September 4, 2020 Read More →

Wood Mackenzie: Annual U.S. battery storage installations will top 1GW in 2020

Greentech Media:

Even as the coronavirus pandemic sent the U.S. economy into free fall this spring, the energy storage industry delivered its second-best quarter ever in terms of megawatts installed.

Residential storage companies installed 48.7 megawatts/112 megawatt-hours in Q2, up 10 percent from the previous quarter, according to the new Energy Storage Monitor report released Thursday by Wood Mackenzie and the U.S. Energy Storage Association. That marks the fifth consecutive quarterly deployment record for residential storage, something that larger battery segments have never achieved.

That’s surprising given that home batteries are almost always sold as an add-on to rooftop solar, and the leading rooftop solar installers took a hit on sales in Q2 as face-to-face business ground to a halt due to the pandemic. Several leading installers saw solar deployments drop by 20 percent or more from Q1 to Q2; home battery installations bucked that trend, led by growth in California and Hawaii.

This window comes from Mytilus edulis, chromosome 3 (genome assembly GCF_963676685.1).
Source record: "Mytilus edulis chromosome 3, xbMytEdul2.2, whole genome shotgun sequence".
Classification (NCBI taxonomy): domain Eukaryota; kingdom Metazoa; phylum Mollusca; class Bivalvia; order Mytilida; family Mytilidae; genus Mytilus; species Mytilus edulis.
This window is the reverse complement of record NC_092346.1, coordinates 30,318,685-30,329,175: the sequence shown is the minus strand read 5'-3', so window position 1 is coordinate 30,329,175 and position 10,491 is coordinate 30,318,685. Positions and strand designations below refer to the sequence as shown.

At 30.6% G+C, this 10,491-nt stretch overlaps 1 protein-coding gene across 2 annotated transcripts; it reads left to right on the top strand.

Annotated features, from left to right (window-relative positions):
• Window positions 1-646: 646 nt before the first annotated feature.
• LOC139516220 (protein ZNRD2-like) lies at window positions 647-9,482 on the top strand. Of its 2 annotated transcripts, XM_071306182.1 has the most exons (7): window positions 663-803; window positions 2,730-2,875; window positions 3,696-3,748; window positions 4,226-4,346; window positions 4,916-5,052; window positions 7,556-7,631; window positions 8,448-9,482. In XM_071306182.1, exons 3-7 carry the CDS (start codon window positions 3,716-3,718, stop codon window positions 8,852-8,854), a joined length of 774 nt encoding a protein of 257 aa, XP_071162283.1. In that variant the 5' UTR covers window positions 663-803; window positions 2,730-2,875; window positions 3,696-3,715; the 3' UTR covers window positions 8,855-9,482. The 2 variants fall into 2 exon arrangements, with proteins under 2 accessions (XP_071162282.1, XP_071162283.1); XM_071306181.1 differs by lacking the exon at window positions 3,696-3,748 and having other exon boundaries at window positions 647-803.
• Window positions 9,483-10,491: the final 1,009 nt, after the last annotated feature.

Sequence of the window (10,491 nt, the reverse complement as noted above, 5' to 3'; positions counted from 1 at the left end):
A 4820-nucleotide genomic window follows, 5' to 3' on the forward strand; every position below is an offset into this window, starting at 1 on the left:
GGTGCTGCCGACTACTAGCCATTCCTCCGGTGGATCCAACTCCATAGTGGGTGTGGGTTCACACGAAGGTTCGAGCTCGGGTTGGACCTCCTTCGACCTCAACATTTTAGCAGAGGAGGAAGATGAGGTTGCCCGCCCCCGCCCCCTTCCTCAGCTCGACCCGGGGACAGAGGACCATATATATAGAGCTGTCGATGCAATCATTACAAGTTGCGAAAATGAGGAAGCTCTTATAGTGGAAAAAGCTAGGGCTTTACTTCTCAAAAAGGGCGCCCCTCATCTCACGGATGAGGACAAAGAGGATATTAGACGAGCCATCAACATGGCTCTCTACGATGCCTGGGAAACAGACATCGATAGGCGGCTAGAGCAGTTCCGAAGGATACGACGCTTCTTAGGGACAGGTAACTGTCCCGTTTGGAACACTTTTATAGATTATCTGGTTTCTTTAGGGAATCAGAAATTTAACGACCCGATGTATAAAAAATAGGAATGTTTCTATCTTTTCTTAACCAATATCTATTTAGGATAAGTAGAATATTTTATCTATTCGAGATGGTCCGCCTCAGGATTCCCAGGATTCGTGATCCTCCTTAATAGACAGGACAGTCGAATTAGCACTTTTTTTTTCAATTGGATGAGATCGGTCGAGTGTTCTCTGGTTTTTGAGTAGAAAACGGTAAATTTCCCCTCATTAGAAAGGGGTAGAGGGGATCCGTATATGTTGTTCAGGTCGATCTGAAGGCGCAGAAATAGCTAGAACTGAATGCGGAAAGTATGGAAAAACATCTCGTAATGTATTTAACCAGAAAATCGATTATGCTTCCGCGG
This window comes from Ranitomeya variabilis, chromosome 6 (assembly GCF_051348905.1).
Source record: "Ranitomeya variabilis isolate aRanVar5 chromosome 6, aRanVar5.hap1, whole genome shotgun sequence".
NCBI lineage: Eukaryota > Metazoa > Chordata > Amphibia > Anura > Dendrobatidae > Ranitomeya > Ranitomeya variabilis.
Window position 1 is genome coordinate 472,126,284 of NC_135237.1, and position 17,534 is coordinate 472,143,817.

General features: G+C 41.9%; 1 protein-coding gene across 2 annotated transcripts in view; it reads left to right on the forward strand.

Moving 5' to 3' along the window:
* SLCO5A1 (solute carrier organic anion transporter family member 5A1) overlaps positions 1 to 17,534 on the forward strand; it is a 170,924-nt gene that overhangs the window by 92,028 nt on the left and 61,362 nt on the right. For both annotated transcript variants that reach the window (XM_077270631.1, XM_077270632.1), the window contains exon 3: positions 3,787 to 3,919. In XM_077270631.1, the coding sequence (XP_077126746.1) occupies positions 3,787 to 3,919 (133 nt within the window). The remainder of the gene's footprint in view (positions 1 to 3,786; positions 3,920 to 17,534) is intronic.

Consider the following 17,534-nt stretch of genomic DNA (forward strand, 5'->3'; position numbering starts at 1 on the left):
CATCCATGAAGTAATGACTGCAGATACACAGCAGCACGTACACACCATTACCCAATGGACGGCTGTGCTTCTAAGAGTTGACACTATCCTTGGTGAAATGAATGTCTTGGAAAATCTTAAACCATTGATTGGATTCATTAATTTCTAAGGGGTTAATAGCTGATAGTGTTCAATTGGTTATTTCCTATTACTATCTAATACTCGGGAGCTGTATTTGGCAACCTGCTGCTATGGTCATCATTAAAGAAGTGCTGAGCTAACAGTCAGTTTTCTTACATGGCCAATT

Commercial and front-of-meter energy storage activity tends to swing wildly from quarter to quarter due to the small number of projects happening in those markets. In Q2, commercial installations were down, while front-of-meter installations surged. That was largely due to one project: The first phase of LS Power’s Gateway battery came online in June, adding 62.5 megawatts to California’s grid. The developer kept going and raised the project’s power capacity to 250 megawatts in the third quarter, guaranteeing bigger numbers for the next Energy Storage Monitor to tabulate.

Ongoing construction efforts promise a massive second half to the year, which analysts believe will result in 2020 doubling the battery capacity installed in 2019.

“The year is going to close out in a big way,” [Daniel Finn-Foley, energy storage director at WoodMac and an author of the report] said. “We’re going to top a gigawatt of storage deployed annually for the first time in the U.S. market.” 2021 installations are on track to surpass 3.7 gigawatts, he added, which would yield a 7x jump compared to 2019. 

[Julian Spector]

More: As residential solar deployments fell, the U.S. home battery market powered on

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